Editor’s Note: The Cove won the Oscar for Best Feature Documentary! Congratulations!
Thanks to the passionate filmmakers who spread awareness through this documentary and to viewers who took action, including those who signed the Care2 petition.
Some articles just write themselves and some I just can’t get started. Well today, I’m stuck with the latter problem. I have so much to say, I just don’t know how to do it elegantly, so I’m just going with it.
Go see The Cove.
For those of you who aren’t familiar with this movie, it’s the story of Ric O’Barry, the man who trained Flipper for the TV show of the same name, and inadvertently started a multi-million dollar dolphin industry. O’Barry is the first human to have had longterm intimate contact with these creatures (who some say may be more intelligent than humans) and quickly realized that captivity was not where they belonged. Over the past 35 years he has continued a quest to free captive dolphins, and The Cove is the culmination (but surely not the end) of his trek.
This is the point where I’d usually explain what the movie is about, but the trailer on page two will do a much better job than I can. Go ahead, click to the next page, and check it out. I’ll wait.
As you can see, this is a powerful film with a powerful message. But for those of you who may be repulsed at the idea of watching dolphins die for 90 minutes, let me assure you that THE MOVIE CONTAINS LESS THAN 90 SECONDS OF GRAPHIC FOOTAGE AND NONE OF IT IS ANY WORSE THAN WHAT IS IN THE TRAILER.
OK, now that that’s behind me, here’s why I love this movie. For starters, it’s extremely well-crafted. Trust me when I say that while you are watching, you’ll have to remind yourself that this is not a scripted thriller, but in fact a real life drama that is playing out before your eyes. It is an espionage story of the highest caliber that will have you on the edge of your seat until the last frame.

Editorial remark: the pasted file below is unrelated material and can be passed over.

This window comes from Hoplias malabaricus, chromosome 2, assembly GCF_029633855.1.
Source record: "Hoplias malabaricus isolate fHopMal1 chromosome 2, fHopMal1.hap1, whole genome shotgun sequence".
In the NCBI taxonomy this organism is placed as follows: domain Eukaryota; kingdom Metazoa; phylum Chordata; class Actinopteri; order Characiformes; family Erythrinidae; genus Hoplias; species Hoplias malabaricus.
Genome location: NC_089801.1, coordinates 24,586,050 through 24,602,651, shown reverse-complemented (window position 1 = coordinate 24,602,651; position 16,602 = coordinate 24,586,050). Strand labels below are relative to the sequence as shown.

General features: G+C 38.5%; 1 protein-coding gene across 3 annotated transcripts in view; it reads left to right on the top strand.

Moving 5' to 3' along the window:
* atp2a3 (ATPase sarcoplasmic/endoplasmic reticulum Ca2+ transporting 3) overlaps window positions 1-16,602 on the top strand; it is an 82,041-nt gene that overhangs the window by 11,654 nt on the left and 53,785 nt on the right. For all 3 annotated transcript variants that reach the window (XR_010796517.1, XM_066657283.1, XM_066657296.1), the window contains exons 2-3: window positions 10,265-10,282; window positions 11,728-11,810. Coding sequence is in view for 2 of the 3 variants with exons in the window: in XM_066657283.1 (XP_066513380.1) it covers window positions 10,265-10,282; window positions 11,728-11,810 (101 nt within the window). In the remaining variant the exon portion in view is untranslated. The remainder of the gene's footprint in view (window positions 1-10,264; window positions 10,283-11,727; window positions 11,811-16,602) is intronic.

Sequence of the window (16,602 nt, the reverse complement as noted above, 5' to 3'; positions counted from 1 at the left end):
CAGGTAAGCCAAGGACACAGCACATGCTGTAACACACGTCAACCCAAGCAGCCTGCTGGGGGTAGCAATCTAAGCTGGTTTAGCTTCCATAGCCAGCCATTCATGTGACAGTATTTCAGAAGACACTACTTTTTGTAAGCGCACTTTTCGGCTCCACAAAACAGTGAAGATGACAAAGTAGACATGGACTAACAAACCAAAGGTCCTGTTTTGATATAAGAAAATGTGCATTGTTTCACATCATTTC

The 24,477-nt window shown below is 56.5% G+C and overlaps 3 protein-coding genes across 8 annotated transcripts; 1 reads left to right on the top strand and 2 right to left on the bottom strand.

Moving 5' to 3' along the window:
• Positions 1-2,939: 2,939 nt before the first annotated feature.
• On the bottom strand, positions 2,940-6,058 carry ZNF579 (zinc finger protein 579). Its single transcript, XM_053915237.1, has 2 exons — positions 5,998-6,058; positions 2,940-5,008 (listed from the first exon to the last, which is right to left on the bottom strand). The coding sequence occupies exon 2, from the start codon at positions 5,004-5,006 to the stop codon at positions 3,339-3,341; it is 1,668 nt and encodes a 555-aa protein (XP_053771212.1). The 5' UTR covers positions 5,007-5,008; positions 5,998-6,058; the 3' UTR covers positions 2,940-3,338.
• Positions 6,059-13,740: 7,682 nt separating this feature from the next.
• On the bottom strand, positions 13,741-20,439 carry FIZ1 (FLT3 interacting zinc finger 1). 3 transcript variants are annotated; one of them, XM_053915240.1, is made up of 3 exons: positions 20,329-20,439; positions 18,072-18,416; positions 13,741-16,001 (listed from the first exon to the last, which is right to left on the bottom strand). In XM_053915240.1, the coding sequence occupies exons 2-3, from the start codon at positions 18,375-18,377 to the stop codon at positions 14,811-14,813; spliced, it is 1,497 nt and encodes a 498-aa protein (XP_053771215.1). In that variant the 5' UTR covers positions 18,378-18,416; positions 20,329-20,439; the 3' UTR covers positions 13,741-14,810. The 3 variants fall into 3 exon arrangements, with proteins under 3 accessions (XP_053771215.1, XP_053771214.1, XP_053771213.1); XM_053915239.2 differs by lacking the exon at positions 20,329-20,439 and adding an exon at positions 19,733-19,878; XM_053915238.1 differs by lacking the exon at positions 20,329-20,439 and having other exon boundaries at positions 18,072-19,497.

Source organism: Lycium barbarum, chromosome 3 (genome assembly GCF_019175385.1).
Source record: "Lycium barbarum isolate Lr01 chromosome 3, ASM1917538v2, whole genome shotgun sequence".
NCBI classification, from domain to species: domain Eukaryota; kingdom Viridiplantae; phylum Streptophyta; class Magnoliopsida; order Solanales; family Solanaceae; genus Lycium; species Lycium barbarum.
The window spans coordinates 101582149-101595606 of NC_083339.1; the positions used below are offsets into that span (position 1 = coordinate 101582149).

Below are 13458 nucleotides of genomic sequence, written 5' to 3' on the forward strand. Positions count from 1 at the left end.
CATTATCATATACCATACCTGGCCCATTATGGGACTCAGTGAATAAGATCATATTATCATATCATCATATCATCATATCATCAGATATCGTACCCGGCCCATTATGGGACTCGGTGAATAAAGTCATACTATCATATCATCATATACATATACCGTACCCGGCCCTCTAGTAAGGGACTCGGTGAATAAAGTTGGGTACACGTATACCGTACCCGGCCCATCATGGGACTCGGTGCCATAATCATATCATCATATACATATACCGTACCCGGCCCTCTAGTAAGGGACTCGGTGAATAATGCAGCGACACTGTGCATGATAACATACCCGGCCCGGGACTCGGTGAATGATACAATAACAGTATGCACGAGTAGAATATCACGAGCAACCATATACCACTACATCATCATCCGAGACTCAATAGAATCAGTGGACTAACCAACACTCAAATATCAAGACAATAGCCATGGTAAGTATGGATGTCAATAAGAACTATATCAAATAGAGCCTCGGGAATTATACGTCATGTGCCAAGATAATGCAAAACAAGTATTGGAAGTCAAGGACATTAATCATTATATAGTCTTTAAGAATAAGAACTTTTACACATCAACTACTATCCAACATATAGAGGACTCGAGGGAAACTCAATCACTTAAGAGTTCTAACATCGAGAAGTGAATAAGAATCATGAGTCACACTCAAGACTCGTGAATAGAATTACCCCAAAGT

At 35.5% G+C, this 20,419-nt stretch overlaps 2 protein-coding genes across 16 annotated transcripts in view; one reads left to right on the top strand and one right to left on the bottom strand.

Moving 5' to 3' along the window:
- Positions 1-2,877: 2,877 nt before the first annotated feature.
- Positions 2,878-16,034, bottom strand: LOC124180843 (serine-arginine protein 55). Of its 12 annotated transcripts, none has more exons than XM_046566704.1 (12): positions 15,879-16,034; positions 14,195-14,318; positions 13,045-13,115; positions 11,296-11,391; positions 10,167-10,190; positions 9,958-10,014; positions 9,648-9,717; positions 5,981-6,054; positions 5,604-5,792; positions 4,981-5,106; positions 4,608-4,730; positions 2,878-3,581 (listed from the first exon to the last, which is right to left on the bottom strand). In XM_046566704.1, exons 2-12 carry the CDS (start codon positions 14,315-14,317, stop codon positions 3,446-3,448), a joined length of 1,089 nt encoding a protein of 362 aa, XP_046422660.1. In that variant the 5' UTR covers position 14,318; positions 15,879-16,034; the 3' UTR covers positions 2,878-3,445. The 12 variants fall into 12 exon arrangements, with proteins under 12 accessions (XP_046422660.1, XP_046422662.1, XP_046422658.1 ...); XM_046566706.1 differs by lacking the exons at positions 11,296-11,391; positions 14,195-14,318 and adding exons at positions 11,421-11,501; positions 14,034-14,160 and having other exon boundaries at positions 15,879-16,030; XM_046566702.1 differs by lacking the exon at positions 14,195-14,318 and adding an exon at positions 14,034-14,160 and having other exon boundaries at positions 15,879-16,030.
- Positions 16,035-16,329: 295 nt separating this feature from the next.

Next up is what the movie stands for. We have all made mistakes in our lives right? Well how about making the kind of mistake that O’Barry unknowingly made, and then not only spending the rest of your life trying to right it, but publicly taking full responsibility for what you have done in order to right that mistake. It shows an incredible amount of character and is something to witness.
Probably most importantly though is that this is not only a movie with a message, but is a movie that is doing something about it. Since the opening of the film, the annual dolphin round up in Taiji has not begun this year. Considering that annually 23,000 dolphins are usually killed in the roundup this is a huge change. Furthermore, the program that fed mercury tainted dolphin meat to schoolchildren has been halted, and the people of Taiji are starting to submit to voluntary mercury testing now that they know about the dolphin program. So it has had a positive effect on a real world problem.
So here’s what you can do to help:
- See the film.
- Tell others to see the film and let them know it is not full of gory images, but an amazing, inspiring, entertaining and inevitably uplifting film.
- Join the Facebook page Cove Kids (set up by a bunch of students who were moved to do something) and record your thoughts.
- Text DOLPHIN to 44144 to join the movement.
- Add the movie to your Netflix cue to show interest in the film.
- Click here to find even more ways to help.
While The Cove may be about the dolphin roundup in Taiji, it is really about so much more. This film is a portal into larger questions about what we are doing to the other species on the planet and to ourselves. Overfishing, species depletion, government agendas, mercury poisoning and so much more all play out from this one simple quest to right a wrong. Perhaps the film will be a jumping off point for some and will serve to remind us that we are not alone here, and more importantly, that in order to continue as a species, we will need to adapt and live in harmony with the other beings that surround us, rather than subjecting them to our every whim.